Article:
The Japanese world that beckons to Logan in The Wolverine was an exciting challenge for costume designer Isis Mussenden -- who worked very closely both with Mangold and Audouy to craft the film's disorienting but visceral mood. Mussenden was excited by the chance to journey into Japan, past and present, traditional and post-modern.
"Researching Japanese culture, Japanese traditions, Japanese clothing, kimono, yukata, Ninjas, Aikido, Kendo, Yakuza, street looks, Harajuku -- all of that opened up a whole new world," she says.
It would also spark a whole new approach to Wolverine himself. "Logan is not the same person that he was in the previous stories, so we really ran with that idea to give him a fresh look, appropriate for this story," explains Mussenden. "In Japan, he's a real fish out of water."
Although Logan might only have five or so outfits, Mussenden's team made close to 100 individual pieces for Jackman to take him through all his primal, fabric-destroying adventures. "Hugh had to constantly change outfits to accommodate different levels of fighting, for harnesses, to deal with bullet holes and slash marks," she says.
While Logan appears mainly in earthy, raw "harvest colors," the women he encounters in Japan don bolder and more mysterious palettes. "Yukio is in red. Viper's obviously green which is based on her look in the graphic novels, and Mariko is in a serene blue, since she is our ingenue," Mussenden notes. "There is also a lot of black in the film, as there is a lot of black in the Japanese palette, but that is then set against intensely beautiful textures and colors."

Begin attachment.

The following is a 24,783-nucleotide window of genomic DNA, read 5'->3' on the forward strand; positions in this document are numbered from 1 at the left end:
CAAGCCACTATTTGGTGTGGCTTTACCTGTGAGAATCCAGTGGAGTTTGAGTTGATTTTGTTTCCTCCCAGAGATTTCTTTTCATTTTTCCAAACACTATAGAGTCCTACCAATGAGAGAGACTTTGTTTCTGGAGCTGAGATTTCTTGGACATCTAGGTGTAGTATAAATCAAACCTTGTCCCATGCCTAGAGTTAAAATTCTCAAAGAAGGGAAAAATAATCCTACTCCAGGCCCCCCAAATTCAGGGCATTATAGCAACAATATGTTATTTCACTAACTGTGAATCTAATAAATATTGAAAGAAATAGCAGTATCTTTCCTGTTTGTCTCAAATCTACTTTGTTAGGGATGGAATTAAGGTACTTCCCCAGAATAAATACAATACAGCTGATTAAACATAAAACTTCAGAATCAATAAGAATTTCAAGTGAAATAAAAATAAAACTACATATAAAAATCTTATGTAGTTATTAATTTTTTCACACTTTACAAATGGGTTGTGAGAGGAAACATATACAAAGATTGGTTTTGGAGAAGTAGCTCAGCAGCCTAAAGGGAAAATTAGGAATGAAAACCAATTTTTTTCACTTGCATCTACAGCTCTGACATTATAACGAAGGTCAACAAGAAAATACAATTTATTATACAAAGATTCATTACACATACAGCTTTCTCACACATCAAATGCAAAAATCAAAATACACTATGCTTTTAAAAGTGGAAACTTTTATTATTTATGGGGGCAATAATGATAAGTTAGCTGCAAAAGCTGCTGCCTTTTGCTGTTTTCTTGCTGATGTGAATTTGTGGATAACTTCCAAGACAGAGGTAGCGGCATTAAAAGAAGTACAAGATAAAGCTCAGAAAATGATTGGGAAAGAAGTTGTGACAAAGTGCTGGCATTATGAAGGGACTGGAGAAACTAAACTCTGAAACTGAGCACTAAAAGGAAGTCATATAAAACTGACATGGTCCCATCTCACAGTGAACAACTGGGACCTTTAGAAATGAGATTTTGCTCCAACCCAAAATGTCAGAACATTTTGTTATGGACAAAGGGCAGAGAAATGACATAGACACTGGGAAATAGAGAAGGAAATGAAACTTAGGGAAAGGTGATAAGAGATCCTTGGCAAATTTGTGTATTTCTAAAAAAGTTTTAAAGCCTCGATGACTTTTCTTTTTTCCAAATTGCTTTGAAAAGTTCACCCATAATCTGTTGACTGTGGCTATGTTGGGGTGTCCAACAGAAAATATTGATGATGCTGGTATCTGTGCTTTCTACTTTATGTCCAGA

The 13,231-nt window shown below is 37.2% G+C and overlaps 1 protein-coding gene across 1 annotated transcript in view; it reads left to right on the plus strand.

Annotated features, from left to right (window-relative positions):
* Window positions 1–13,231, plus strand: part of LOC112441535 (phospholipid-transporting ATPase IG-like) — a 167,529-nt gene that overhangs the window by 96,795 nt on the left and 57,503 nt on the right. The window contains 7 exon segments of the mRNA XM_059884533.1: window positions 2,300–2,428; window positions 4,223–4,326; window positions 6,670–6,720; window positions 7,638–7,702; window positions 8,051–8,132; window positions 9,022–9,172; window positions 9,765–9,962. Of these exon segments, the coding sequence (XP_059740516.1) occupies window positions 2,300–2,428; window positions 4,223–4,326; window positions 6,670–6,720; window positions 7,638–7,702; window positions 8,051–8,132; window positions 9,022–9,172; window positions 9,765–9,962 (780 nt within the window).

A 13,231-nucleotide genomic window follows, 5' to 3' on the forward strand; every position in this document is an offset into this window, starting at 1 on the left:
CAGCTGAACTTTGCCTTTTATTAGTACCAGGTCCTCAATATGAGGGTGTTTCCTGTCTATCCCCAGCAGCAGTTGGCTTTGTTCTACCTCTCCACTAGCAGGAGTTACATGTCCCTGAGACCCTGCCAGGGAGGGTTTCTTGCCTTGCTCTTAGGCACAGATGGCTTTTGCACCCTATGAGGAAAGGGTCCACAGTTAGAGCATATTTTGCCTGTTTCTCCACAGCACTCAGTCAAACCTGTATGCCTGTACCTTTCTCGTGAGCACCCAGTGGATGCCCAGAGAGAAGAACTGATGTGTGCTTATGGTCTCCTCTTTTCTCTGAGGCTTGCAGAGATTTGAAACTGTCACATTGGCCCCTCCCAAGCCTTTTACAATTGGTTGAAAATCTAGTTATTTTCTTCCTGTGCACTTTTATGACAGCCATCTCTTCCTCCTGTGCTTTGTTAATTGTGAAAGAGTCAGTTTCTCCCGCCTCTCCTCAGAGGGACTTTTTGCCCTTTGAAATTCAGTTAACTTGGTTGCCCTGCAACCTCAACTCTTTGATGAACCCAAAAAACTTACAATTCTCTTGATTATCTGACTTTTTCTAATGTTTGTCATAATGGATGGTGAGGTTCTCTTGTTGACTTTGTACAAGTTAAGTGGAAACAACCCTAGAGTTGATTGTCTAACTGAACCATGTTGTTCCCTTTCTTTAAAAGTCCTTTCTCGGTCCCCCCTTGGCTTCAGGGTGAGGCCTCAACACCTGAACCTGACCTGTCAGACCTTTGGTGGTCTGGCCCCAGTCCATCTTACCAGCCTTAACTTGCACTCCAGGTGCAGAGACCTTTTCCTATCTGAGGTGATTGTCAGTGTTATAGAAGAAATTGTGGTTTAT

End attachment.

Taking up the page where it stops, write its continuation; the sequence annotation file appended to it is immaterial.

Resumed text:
Mussenden notes that she had to learn the intricate rules of wearing kimonos, the rituals of Japanese funerals and the traditions of Ninjas. But she found it especially fun to work with Viper's latex suits and Yukio's Japanese manga inspired look. "Viper's costume at the end is a big, showy costume and Yukio is a hip, cool kind of character and it was very satisfying to design for that," she says. "With Yukio, we were inspired by the Wolverine graphic novels, by lots of mangagirls, and by Rila Fukushima, who looks beautiful, tough and hot, all mixed into one."
Producer Hutch Parker expects that this new world for Wolverine will be equally compelling to audiences. "From the production design to the costumes to the locations, Jim Mangold and his team have steeped this story in the kind of detail that makes it all come alive," he comments. "The whole design creates a wonderful interplay with the Wolverine's psychological journey."
A distinctive journey that brings audiences more directly into Wolverine's experience is exactly what James Mangold hopes to have created. "I hope audiences will find that they have landed, like Logan, in a world they've never seen, and become completely immersed in something new and exciting," he sums up.
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